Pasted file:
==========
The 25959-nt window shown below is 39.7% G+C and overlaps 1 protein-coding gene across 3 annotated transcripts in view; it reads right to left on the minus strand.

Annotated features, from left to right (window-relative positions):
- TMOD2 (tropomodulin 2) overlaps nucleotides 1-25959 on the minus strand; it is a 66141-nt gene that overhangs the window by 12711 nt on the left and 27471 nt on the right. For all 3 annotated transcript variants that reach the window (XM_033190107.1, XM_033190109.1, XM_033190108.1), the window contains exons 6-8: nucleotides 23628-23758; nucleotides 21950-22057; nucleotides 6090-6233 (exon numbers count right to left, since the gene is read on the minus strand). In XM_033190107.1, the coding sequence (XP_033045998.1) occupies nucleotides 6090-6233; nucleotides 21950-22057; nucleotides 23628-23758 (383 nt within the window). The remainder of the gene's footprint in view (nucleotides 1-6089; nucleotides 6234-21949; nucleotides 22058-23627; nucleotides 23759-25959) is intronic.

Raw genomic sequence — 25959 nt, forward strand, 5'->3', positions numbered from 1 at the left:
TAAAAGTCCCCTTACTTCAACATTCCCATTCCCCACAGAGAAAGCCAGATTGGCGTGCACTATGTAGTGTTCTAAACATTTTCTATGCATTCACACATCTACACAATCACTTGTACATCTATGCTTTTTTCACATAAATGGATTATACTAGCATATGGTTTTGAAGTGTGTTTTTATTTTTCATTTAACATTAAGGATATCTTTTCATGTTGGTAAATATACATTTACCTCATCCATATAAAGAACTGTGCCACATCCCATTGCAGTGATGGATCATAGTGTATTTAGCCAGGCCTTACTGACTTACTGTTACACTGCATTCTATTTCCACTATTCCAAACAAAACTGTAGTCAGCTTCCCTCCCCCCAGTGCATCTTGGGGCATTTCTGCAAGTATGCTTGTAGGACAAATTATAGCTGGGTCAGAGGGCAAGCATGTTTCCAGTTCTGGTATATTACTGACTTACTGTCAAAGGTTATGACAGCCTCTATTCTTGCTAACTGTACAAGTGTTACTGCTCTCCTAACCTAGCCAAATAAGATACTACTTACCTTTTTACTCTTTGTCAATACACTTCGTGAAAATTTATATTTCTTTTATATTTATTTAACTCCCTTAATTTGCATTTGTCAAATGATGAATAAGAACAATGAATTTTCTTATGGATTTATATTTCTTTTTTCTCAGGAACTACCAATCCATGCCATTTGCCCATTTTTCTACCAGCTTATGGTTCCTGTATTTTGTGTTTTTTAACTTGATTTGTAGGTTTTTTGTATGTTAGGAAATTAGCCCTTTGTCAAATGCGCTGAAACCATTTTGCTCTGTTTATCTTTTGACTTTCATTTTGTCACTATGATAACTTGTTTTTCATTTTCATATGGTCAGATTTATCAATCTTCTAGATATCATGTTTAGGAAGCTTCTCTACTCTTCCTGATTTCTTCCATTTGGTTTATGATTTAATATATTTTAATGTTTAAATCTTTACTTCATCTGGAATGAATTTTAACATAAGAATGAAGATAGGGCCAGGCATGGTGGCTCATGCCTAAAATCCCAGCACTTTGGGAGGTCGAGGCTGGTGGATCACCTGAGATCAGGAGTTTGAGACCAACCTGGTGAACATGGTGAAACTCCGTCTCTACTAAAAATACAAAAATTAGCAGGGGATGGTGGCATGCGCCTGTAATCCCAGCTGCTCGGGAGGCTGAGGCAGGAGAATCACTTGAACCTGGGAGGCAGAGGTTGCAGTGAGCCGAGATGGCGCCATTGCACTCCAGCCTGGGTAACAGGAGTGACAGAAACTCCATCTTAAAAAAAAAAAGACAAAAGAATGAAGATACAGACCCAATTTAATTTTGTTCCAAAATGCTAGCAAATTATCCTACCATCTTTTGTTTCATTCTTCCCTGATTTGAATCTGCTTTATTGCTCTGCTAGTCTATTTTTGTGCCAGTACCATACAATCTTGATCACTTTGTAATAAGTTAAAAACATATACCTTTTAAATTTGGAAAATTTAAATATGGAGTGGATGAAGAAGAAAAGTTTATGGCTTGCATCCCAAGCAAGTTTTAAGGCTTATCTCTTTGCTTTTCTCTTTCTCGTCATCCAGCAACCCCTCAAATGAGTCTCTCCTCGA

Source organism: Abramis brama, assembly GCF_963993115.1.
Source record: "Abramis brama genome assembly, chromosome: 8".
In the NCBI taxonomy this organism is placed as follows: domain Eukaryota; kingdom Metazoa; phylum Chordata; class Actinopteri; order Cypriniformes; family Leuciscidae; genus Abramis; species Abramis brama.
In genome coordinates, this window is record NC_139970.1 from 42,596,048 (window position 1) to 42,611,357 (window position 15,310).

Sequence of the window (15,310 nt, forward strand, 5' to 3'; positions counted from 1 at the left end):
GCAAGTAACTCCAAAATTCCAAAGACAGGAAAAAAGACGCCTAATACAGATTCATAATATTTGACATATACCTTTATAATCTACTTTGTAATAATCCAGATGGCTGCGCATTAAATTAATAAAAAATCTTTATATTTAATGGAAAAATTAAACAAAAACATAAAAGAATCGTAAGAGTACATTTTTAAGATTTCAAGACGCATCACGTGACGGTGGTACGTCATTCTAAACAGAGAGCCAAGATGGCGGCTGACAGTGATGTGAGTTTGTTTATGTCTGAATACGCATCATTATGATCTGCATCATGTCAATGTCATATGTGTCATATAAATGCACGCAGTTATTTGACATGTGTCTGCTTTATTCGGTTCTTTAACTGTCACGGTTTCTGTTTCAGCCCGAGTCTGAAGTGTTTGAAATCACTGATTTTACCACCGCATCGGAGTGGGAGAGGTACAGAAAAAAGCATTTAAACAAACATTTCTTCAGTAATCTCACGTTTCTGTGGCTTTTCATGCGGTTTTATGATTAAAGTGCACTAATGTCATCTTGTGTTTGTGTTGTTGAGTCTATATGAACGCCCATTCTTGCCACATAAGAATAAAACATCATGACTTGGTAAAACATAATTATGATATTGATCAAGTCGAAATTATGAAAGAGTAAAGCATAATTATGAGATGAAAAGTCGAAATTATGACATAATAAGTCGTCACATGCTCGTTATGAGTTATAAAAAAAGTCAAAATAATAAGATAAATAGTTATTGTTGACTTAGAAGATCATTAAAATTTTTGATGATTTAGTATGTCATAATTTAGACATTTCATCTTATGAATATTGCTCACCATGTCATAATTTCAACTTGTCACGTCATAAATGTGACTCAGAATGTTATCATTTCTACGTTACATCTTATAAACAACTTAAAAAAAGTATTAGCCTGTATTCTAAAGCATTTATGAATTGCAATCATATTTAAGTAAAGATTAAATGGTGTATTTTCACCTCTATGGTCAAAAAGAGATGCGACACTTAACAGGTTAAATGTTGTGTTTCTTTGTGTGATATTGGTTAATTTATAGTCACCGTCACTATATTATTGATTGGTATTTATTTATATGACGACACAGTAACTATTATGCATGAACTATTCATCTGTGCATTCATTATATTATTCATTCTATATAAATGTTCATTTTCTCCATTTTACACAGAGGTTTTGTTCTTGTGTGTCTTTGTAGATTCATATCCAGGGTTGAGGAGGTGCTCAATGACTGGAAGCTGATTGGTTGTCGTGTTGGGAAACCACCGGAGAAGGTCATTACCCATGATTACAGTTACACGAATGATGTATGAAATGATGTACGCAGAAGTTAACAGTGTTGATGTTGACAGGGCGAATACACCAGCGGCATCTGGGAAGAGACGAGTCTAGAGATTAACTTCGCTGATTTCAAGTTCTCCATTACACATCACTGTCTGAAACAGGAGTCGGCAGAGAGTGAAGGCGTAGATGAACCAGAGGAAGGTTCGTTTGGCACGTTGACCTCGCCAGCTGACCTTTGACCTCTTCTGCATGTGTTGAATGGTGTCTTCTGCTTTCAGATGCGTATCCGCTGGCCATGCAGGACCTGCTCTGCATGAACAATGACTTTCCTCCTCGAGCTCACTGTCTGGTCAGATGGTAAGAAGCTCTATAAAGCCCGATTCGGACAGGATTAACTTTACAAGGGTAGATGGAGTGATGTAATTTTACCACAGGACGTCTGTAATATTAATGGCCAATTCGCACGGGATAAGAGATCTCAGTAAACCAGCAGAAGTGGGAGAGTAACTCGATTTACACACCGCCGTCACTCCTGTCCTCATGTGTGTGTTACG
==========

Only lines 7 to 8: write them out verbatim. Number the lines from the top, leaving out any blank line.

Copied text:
Source record: "Abramis brama genome assembly, chromosome: 8".
In the NCBI taxonomy this organism is placed as follows: domain Eukaryota; kingdom Metazoa; phylum Chordata; class Actinopteri; order Cypriniformes; family Leuciscidae; genus Abramis; species Abramis brama.